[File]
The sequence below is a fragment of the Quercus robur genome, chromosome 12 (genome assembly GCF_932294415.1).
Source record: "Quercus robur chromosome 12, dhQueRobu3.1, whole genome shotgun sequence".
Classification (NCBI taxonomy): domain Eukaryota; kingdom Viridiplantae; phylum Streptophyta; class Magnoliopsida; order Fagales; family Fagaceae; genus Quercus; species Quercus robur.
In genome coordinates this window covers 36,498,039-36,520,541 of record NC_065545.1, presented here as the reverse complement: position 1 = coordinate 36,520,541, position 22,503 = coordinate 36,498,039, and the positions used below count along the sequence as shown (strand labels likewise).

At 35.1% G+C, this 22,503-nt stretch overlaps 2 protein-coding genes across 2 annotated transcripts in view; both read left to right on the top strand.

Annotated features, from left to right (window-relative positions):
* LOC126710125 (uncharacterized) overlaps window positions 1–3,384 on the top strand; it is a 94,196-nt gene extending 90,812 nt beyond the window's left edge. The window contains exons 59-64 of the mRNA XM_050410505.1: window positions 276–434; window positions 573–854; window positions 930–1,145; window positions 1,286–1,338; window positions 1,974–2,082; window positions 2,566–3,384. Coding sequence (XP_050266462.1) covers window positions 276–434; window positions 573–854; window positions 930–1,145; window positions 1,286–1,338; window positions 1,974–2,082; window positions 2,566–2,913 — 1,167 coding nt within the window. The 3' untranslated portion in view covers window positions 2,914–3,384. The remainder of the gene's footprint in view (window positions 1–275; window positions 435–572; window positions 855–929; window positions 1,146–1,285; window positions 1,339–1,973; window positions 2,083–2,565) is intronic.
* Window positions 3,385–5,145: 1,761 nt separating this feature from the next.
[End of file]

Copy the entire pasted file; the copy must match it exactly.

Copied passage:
The sequence below is a fragment of the Quercus robur genome, chromosome 12 (genome assembly GCF_932294415.1).
Source record: "Quercus robur chromosome 12, dhQueRobu3.1, whole genome shotgun sequence".
Classification (NCBI taxonomy): domain Eukaryota; kingdom Viridiplantae; phylum Streptophyta; class Magnoliopsida; order Fagales; family Fagaceae; genus Quercus; species Quercus robur.
In genome coordinates this window covers 36,498,039-36,520,541 of record NC_065545.1, presented here as the reverse complement: position 1 = coordinate 36,520,541, position 22,503 = coordinate 36,498,039, and the positions used below count along the sequence as shown (strand labels likewise).

At 35.1% G+C, this 22,503-nt stretch overlaps 2 protein-coding genes across 2 annotated transcripts in view; both read left to right on the top strand.

Annotated features, from left to right (window-relative positions):
* LOC126710125 (uncharacterized) overlaps window positions 1–3,384 on the top strand; it is a 94,196-nt gene extending 90,812 nt beyond the window's left edge. The window contains exons 59-64 of the mRNA XM_050410505.1: window positions 276–434; window positions 573–854; window positions 930–1,145; window positions 1,286–1,338; window positions 1,974–2,082; window positions 2,566–3,384. Coding sequence (XP_050266462.1) covers window positions 276–434; window positions 573–854; window positions 930–1,145; window positions 1,286–1,338; window positions 1,974–2,082; window positions 2,566–2,913 — 1,167 coding nt within the window. The 3' untranslated portion in view covers window positions 2,914–3,384. The remainder of the gene's footprint in view (window positions 1–275; window positions 435–572; window positions 855–929; window positions 1,146–1,285; window positions 1,339–1,973; window positions 2,083–2,565) is intronic.
* Window positions 3,385–5,145: 1,761 nt separating this feature from the next.